Sunday, August 07, 2016

Hillary, Obama, and FDR: Big Bad Government

Happy Days?
Yes, after July’s revised figures on job creation, U.S. average job increase over the last 4 months has risen to 179,000 a month, above the 145,000 minimum needed to stay even with population growth.  

But. . .

According to the Washington Post’s Ed Rogers:
93% of counties in the United States still have not fully recovered from the recession when factoring in job creation, the unemployment rate, GDP and median home prices in each county across the country. . . [T]his is modern, turbocharged, malignant malaise that the Democrats obviously can’t fix. [Recent] average job creation does not undo the damage caused by Obama’s failed economic policies. [And] Clinton’s embrace of all things Obama is forcing her to maintain a steady stream of discredited happy talk on the economy, which only generates more cynicism about her and more doubts about her ability to change anything about the economy.
Phil Gramm and Michael Solon, writing in the conservative Wall Street Journal, undertake a deeper dive that compares Obama’s Great Recession recovery to the worst recovery of all-time: Franklin Roosevelt’s long, slow (1933-40) Great Depression slog:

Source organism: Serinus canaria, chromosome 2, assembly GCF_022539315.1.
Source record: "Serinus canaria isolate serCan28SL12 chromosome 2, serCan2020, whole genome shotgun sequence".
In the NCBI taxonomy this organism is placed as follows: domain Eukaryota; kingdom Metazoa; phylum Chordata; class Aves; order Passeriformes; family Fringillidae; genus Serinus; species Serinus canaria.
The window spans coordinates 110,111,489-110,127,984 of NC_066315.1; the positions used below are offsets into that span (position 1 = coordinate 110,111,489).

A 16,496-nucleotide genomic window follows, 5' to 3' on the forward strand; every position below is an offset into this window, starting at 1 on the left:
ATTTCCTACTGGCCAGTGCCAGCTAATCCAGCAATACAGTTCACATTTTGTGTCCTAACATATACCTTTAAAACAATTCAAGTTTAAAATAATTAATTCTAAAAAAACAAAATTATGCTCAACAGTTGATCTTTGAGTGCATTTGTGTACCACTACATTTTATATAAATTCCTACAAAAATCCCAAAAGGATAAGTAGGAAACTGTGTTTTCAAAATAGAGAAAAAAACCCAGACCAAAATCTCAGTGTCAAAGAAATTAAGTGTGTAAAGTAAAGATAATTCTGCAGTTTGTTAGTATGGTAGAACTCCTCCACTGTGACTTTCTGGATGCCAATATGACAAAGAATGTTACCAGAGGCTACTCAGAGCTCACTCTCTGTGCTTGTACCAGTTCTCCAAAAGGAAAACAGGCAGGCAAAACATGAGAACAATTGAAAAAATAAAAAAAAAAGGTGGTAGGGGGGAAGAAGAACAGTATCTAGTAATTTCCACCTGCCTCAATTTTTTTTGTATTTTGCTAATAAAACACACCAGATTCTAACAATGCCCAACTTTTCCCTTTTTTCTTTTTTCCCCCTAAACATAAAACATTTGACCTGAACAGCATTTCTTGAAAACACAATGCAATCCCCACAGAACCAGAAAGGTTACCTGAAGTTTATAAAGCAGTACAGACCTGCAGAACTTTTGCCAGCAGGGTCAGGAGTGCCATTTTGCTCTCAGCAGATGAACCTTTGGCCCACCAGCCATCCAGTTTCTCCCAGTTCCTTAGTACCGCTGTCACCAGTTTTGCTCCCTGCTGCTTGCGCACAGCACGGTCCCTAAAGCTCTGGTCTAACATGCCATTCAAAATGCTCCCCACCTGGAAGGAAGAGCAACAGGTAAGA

From 1932-36, federal spending skyrocketed 77%, the national debt rose by over 73%, and top tax rates more than tripled, from 25% to 79%. But the tectonic shift brought about by the New Deal was the federal government’s involvement in the economy, as a tidal wave of new laws were enacted and more executive orders were issued than by all subsequent presidents combined through President Clinton.
As government assumed greater control, private investment collapsed, averaging only 40% of the 1929 level for nine consecutive years. League of Nations data show that by 1938, in five of the six most-developed countries in the world industrial production was on average 23% above 1929 levels, but in the U.S. it was still down by 10%. Employment in five of the six major developed countries averaged 12% above the pre-Depression levels while U.S. employment was still down by 20%. Before the Great Depression, real per capita GDP in the U.S. was about 25% larger than it was in Britain. By 1938, real per capita GDP in Britain was slightly higher than in the U.S.
The dominant lesson of the Great Depression and the Great Recession is that when government overspends, overtaxes and over-regulates, economic freedom is suppressed and economic growth vanishes.

No comments: